Again, the constitutional validity of section 309of IPC challenged in the supreme court in P. Rathinam vs Union of India court held that an attempt to commit a suicide indicates the psychological problems, not a criminal intention. A psychological treatment is necessary to them rather than as a considered criminal offence. The court followed the Maruti Dubal case and held unconstitutional section 309 of IPC.
To die or not? Is the right to die fall under the ambit of right to live? So many questions arose in the supreme court in Gian Kaur vs State of Punjab where a married coupled appealed against the conviction for abetting suicide under section 306 of IPC. Gian Kaur and her husband Harbans Singh fearlessly poured kerosene on daughter-in-law Kulwant Singh and had a clear intention to see her dead.
They argued that suicide is a personal choice and does not have any religious, moral or social consequences. It does not affect another person’s liberty and does not cause any harm to another person. So, there is no reason to declare it illegal. However, it overruled its earlier judgement in Rathinam case and held that right to life does not include right to die. Section 309 of IPC again becomes constitutional valid.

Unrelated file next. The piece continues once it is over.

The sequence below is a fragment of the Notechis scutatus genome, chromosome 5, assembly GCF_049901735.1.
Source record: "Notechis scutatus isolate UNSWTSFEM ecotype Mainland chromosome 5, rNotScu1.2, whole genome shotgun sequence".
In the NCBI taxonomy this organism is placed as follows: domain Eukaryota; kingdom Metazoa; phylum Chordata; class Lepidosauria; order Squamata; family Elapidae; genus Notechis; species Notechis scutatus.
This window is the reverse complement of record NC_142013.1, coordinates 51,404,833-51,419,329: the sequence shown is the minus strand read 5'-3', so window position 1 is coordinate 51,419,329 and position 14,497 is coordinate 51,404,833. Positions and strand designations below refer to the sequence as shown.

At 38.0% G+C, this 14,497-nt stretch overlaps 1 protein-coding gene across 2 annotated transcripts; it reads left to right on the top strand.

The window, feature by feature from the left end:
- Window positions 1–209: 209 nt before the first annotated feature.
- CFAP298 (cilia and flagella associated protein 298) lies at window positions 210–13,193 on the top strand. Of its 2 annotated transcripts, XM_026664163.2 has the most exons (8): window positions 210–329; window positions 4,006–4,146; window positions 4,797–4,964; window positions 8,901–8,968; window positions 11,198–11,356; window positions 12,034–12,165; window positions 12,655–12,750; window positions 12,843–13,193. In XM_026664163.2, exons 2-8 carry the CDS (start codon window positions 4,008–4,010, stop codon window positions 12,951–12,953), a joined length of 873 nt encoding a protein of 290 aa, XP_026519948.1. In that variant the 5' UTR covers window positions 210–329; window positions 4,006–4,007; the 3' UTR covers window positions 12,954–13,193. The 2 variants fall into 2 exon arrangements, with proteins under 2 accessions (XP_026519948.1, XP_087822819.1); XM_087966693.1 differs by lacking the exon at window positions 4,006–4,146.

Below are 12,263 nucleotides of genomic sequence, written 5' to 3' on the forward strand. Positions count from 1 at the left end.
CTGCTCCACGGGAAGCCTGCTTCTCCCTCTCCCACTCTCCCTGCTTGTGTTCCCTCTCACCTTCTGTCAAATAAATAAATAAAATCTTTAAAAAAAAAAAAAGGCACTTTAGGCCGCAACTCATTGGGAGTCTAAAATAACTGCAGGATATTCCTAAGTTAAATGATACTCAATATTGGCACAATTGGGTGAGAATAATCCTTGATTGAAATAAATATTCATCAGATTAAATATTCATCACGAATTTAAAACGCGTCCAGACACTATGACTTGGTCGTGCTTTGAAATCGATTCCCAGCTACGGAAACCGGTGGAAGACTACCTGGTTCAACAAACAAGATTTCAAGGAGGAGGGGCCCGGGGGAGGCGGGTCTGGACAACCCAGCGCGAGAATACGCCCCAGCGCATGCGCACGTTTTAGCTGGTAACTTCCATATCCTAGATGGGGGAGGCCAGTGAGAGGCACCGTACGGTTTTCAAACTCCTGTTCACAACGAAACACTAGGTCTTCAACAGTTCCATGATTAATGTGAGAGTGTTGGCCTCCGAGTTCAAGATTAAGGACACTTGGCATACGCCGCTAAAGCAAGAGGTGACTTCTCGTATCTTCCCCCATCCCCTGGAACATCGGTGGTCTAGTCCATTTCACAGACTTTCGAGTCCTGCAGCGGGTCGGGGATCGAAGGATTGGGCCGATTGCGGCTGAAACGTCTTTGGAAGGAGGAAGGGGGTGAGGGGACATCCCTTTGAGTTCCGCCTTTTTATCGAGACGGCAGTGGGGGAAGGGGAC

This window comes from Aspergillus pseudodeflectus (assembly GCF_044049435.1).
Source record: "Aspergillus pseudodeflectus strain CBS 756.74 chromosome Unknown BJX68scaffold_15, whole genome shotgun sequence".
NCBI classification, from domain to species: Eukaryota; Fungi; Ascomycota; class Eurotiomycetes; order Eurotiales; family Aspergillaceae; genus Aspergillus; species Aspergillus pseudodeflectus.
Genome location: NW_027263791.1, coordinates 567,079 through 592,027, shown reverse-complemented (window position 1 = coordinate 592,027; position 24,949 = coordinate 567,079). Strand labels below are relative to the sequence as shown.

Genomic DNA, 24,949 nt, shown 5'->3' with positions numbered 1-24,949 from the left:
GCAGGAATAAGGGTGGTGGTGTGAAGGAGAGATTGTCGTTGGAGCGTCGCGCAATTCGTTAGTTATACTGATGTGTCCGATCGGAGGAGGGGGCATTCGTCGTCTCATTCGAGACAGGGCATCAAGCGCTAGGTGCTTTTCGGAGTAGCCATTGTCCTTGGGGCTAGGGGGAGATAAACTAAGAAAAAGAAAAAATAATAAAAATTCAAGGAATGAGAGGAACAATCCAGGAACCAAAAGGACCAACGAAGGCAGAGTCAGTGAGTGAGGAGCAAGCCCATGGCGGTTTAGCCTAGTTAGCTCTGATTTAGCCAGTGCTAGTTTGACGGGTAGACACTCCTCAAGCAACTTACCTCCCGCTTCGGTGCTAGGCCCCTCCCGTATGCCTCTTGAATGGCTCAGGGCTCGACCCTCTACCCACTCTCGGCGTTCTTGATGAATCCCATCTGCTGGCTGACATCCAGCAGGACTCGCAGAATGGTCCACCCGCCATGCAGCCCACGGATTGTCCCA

The court said that:
“right to life” under Article 21 does not include “right to die” or “right to be killed”. The “right to die” is inherently inconsistent with the “right to life” as is “death with life”. “Right to life” is a natural right embodied in Article 21, but suicide is an unnatural termination or extinction of life and, incompatible and inconsistent with the concept of “right to life”.
EUTHANASIA: DOES TERMINALLY ILL PERSON HAS RIGHT TO HASTEN HIS DEATH?
Euthanasia is the termination of a very sick person's life in order to relieve them of their suffering. A person who undergo euthanasia are incurable condition where some people want to end their life while in many cases decision made by their relatives. It is surrounded by religious, ethical practices, moral considerations. Should human beings have the right to decide on issues of life and death?
Is there a moral difference between killing someone and letting them die?